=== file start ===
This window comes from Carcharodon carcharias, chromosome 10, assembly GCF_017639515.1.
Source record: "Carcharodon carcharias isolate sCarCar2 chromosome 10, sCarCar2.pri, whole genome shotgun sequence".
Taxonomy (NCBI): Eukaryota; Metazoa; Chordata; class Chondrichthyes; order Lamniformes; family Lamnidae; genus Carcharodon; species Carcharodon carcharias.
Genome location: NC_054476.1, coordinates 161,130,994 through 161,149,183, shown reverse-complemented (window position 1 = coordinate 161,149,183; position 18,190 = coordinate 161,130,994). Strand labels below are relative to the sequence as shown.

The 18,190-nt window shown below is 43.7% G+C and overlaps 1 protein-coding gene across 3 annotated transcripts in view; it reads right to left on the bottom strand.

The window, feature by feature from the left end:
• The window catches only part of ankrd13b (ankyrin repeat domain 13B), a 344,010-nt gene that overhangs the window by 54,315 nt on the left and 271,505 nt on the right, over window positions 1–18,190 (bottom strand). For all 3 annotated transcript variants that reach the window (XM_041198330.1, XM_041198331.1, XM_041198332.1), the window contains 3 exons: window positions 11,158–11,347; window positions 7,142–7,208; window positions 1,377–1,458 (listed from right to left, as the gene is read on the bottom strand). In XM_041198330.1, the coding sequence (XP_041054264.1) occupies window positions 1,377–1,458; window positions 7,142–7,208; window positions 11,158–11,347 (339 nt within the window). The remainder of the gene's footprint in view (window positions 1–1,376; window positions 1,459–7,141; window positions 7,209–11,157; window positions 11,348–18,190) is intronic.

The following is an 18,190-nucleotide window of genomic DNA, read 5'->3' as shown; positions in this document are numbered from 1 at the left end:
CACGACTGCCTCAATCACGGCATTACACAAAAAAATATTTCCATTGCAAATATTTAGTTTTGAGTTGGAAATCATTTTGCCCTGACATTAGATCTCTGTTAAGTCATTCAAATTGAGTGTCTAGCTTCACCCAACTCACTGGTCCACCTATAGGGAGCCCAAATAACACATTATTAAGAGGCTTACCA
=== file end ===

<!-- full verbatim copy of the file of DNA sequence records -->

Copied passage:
This window comes from Carcharodon carcharias, chromosome 10, assembly GCF_017639515.1.
Source record: "Carcharodon carcharias isolate sCarCar2 chromosome 10, sCarCar2.pri, whole genome shotgun sequence".
Taxonomy (NCBI): Eukaryota; Metazoa; Chordata; class Chondrichthyes; order Lamniformes; family Lamnidae; genus Carcharodon; species Carcharodon carcharias.
Genome location: NC_054476.1, coordinates 161,130,994 through 161,149,183, shown reverse-complemented (window position 1 = coordinate 161,149,183; position 18,190 = coordinate 161,130,994). Strand labels below are relative to the sequence as shown.

The 18,190-nt window shown below is 43.7% G+C and overlaps 1 protein-coding gene across 3 annotated transcripts in view; it reads right to left on the bottom strand.

The window, feature by feature from the left end:
• The window catches only part of ankrd13b (ankyrin repeat domain 13B), a 344,010-nt gene that overhangs the window by 54,315 nt on the left and 271,505 nt on the right, over window positions 1–18,190 (bottom strand). For all 3 annotated transcript variants that reach the window (XM_041198330.1, XM_041198331.1, XM_041198332.1), the window contains 3 exons: window positions 11,158–11,347; window positions 7,142–7,208; window positions 1,377–1,458 (listed from right to left, as the gene is read on the bottom strand). In XM_041198330.1, the coding sequence (XP_041054264.1) occupies window positions 1,377–1,458; window positions 7,142–7,208; window positions 11,158–11,347 (339 nt within the window). The remainder of the gene's footprint in view (window positions 1–1,376; window positions 1,459–7,141; window positions 7,209–11,157; window positions 11,348–18,190) is intronic.

The following is an 18,190-nucleotide window of genomic DNA, read 5'->3' as shown; positions in this document are numbered from 1 at the left end:
CACGACTGCCTCAATCACGGCATTACACAAAAAAATATTTCCATTGCAAATATTTAGTTTTGAGTTGGAAATCATTTTGCCCTGACATTAGATCTCTGTTAAGTCATTCAAATTGAGTGTCTAGCTTCACCCAACTCACTGGTCCACCTATAGGGAGCCCAAATAACACATTATTAAGAGGCTTACCA